How long will it take to understand long COVID? - Ars Technica

How long will it take to understand long COVID? - Ars Technica

How long will it take to understand long COVID? - Ars Technica
Aug 13, 2022 3 mins, 25 secs

Covid long-haulers experience a litany of symptoms, and researchers have proposed a variety of theories to explain them.

The perplexing array of symptoms known as long Covid has left an estimated 1 million of those people so disabled they are unable to work, and those numbers are likely to grow as the virus continues to evolve and spread.

Some who escaped long Covid the first time are getting it after their second or third infection.

“It is a huge public health crisis in the wake of acute Covid infection,” says Linda Geng, a physician and codirector of Stanford Health Care’s long Covid clinic.

Many of the earliest insights into long Covid have been gleaned from the experiences shared by patients.

A survey by the Patient-Led Research Collaborative, a team of long Covid patients who are doing research into their condition, compiled a list of more than 200 different symptoms across 10 organ systems.

A lengthy list of possible symptoms has been amassed from people who are dealing with long Covid.

Many experts believe the persistent health issues following a severe case of Covid are a distinct entity from the assortment of symptoms arising after an asymptomatic or mild infection with the virus, though both may be considered long Covid.

“I think the clearest line in the sand is people who were hospitalized versus people who were not hospitalized,” says David Putrino, a director of rehabilitation innovation for the Mount Sinai Health System, whose team has treated thousands of long Covid patients.

People like Brown who experience organ damage after hospitalization, Putrino says, often benefit from physical rehabilitation, whereas others with long Covid can get worse when they exert themselves.

The majority of long Covid patients — more than 75 percent, according to some estimates — were never hospitalized for their original infection.

Resia Pretorius, a physiologist at Stellenbosch University in South Africa, believes that most long Covid symptoms can be traced back to microscopic blood clots that block tiny vessels and prevent oxygen from reaching the body’s tissues.

Pretorius, who has been analyzing blood plasma samples of Covid patients since the beginning of the pandemic, discovered that in long Covid patients, the microclots that form during acute Covid infection don’t break down the way they should.

It’s no easy business figuring out the causes of the symptoms associated with long Covid.

Others posit that long Covid might arise when the body’s overzealous response to infection knocks the immune response off-kilter, inducing autoimmune disease.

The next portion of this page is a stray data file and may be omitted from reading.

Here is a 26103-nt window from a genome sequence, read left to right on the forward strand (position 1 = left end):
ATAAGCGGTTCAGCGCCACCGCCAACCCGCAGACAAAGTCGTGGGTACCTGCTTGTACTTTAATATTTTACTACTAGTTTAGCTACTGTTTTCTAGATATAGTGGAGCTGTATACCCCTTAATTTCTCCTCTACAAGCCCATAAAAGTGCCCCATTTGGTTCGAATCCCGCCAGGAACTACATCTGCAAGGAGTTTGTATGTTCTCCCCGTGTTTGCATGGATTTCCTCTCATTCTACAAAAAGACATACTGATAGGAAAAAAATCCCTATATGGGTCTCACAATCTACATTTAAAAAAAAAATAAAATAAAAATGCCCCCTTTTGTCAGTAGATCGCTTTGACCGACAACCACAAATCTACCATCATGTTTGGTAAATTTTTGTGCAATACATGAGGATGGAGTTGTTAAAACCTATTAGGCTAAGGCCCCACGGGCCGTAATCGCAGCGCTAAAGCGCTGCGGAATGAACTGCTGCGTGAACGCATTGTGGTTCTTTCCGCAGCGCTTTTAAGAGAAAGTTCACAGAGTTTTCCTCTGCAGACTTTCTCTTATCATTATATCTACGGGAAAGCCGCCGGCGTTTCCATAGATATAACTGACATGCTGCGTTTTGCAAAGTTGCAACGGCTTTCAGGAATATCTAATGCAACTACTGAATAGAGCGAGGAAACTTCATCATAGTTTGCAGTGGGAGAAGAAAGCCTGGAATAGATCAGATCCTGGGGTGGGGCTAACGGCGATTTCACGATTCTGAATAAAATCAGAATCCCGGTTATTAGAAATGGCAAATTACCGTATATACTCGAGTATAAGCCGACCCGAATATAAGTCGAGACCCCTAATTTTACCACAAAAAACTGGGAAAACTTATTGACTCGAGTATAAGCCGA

Iwasaki believes that this link between the immune system and long Covid could explain why the illness primarily affects middle-aged women, who are the most vulnerable to autoimmune disorders.

Like some others, she found that some of her symptoms improved after receiving a Covid vaccine, although she still experiences memory lapses and fatigue.

Some long Covid patients may continue to experience symptoms long after their initial infection because they still harbor the coronavirus, in some form, somewhere in their bodies.

If this theory holds true, then vaccines or antivirals could ease long Covid symptoms by helping the body get rid of lingering virus.

A survey of 26,000 people with long Covid by the biotech company 23andMe found that about 20 percent of respondents reported feeling somewhat  better after receiving the Covid vaccine.

Lisa McCorkell, cofounder of the Patient-Led Research Collaborative, says her long Covid symptoms — among them heart palpitations, dizziness, brain fog and fatigue — lessened after she got her shot.

So many people have contracted Covid-19 that the number of people dealing with long Covid is estimated to be very high, as indicated by this 2022 survey.

Similar stories have emerged of long Covid symptoms dissipating after a five-day course of Pfizer’s antiviral drug Paxlovid.

Not only did the patient’s illness resolve quickly, but her long Covid symptoms also went away.

People can accumulate many persistent viruses over the course of a lifetime, according to Proal, and reactivation of one of these during a Covid infection may explain at least some long Covid symptoms

Some evidence suggests that prior infection with Epstein-Barr virus (EBV), which causes mononucleosis, puts people at higher risk for developing long Covid

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